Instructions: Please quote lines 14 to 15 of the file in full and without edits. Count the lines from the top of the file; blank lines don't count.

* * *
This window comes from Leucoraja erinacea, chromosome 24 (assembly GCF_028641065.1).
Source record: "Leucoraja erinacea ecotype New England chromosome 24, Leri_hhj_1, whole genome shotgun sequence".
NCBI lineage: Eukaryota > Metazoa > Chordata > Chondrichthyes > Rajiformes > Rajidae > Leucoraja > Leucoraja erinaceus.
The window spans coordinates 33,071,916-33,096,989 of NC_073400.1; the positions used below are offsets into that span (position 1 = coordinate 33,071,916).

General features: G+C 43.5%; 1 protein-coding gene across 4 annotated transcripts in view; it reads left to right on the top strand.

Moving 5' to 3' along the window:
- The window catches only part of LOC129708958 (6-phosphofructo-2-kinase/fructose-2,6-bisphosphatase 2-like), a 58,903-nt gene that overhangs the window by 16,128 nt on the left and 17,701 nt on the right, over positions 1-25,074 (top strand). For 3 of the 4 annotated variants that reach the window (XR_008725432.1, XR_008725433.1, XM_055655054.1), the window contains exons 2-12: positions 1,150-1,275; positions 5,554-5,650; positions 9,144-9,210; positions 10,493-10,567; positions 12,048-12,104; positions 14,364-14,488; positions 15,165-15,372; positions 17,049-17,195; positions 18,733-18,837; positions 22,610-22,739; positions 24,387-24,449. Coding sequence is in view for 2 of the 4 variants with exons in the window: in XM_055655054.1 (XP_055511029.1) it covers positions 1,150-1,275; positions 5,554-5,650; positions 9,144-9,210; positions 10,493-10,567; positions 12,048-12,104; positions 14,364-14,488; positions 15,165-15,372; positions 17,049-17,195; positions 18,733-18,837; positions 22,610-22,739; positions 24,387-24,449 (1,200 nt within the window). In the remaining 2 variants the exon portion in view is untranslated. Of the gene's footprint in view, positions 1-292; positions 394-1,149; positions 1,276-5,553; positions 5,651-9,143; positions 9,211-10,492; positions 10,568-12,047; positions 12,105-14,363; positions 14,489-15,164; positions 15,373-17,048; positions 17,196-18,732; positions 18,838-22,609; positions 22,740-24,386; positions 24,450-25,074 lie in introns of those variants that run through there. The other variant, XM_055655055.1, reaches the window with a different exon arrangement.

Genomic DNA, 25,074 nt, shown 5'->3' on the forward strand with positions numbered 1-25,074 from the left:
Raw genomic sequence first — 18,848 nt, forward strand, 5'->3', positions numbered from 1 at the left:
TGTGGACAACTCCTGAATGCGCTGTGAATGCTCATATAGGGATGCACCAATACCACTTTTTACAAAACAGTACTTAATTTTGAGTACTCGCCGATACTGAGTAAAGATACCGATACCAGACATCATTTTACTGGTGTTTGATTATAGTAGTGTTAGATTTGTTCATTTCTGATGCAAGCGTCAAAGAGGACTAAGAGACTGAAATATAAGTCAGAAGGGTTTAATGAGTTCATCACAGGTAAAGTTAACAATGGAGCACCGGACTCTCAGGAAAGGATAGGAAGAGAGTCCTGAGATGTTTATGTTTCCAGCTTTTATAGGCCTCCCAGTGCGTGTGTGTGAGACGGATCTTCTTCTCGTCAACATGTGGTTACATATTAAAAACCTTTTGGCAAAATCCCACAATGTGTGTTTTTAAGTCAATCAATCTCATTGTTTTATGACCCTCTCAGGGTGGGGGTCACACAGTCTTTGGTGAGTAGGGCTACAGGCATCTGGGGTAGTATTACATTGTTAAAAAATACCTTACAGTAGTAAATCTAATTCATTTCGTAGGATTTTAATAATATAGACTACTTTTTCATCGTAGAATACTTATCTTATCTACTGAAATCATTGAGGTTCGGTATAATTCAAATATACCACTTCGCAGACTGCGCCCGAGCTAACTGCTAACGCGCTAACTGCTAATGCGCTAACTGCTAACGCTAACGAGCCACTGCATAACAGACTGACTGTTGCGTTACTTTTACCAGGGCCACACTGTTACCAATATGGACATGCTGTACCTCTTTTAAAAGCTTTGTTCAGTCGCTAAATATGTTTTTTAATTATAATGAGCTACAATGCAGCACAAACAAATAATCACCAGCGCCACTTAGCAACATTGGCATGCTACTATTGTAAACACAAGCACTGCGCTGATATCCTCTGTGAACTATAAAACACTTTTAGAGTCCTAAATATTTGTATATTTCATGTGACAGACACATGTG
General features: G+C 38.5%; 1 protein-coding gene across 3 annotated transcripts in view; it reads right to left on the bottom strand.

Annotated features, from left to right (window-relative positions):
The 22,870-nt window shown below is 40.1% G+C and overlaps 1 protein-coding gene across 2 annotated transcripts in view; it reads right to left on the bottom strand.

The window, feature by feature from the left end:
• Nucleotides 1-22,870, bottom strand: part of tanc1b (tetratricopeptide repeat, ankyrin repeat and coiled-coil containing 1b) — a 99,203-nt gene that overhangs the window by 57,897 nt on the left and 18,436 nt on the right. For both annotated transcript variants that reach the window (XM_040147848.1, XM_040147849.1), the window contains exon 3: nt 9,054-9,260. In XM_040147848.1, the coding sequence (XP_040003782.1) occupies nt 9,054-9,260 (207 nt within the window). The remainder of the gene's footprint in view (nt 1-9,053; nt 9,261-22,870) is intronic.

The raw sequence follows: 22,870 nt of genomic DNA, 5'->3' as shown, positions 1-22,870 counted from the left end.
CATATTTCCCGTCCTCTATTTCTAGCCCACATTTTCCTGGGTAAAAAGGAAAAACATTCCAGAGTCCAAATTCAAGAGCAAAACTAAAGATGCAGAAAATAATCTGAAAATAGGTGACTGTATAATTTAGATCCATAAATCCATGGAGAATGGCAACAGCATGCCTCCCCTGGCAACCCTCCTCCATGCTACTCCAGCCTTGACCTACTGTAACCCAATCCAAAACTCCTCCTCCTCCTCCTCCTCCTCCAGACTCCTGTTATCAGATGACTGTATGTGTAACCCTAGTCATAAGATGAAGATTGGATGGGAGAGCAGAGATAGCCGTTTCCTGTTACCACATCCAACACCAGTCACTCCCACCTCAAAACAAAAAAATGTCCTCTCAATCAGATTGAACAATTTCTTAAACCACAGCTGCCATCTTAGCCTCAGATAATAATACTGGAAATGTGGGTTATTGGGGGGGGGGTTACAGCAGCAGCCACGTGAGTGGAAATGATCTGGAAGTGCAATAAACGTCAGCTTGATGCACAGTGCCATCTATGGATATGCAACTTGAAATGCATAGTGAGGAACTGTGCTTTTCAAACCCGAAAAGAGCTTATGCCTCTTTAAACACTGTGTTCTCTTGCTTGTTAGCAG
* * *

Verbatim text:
The window, feature by feature from the left end:
• Nucleotides 1-22,870, bottom strand: part of tanc1b (tetratricopeptide repeat, ankyrin repeat and coiled-coil containing 1b) — a 99,203-nt gene that overhangs the window by 57,897 nt on the left and 18,436 nt on the right. For both annotated transcript variants that reach the window (XM_040147848.1, XM_040147849.1), the window contains exon 3: nt 9,054-9,260. In XM_040147848.1, the coding sequence (XP_040003782.1) occupies nt 9,054-9,260 (207 nt within the window). The remainder of the gene's footprint in view (nt 1-9,053; nt 9,261-22,870) is intronic.